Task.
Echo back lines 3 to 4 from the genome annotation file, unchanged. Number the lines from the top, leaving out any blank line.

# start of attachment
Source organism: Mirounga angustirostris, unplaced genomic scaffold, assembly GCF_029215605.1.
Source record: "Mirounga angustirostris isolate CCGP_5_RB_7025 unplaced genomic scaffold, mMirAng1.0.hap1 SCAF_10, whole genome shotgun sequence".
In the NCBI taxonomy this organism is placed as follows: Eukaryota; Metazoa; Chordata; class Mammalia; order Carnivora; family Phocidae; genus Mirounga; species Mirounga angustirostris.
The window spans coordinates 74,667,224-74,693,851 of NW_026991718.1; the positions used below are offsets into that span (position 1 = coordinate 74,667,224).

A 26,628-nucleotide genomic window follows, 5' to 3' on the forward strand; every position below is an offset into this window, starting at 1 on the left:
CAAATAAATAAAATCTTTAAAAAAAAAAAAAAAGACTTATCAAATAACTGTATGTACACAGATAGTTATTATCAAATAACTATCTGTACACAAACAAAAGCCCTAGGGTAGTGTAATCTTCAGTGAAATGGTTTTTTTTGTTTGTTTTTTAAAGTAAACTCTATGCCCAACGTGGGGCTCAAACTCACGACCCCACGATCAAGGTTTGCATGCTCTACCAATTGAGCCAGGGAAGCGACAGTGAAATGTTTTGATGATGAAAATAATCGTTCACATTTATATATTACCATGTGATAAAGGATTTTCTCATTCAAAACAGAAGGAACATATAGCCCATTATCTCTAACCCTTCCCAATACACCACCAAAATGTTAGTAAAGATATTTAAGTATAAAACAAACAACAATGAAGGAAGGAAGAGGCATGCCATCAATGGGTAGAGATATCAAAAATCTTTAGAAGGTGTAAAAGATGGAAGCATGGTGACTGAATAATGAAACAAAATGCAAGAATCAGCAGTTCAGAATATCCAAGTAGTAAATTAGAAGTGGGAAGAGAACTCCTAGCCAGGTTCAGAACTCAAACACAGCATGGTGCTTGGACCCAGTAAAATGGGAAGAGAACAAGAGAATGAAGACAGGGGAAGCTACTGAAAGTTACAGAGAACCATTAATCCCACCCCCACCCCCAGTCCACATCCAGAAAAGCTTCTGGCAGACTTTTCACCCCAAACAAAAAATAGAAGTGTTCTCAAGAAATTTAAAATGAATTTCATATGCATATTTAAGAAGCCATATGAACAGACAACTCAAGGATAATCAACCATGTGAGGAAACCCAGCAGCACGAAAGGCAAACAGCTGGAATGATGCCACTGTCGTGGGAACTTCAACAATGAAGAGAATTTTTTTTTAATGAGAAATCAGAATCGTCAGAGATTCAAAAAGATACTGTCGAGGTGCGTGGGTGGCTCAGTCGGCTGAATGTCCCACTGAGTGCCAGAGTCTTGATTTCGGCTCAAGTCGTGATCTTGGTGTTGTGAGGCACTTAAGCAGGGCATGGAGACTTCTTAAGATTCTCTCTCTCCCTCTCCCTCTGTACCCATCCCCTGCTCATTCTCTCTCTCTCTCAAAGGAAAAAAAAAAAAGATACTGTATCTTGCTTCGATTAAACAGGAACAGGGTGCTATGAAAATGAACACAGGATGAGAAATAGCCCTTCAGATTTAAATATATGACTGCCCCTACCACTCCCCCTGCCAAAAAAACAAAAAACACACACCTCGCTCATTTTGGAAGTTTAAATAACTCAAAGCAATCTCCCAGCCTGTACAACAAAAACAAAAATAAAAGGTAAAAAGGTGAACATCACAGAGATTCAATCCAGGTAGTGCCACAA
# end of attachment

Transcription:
In the NCBI taxonomy this organism is placed as follows: Eukaryota; Metazoa; Chordata; class Mammalia; order Carnivora; family Phocidae; genus Mirounga; species Mirounga angustirostris.
The window spans coordinates 74,667,224-74,693,851 of NW_026991718.1; the positions used below are offsets into that span (position 1 = coordinate 74,667,224).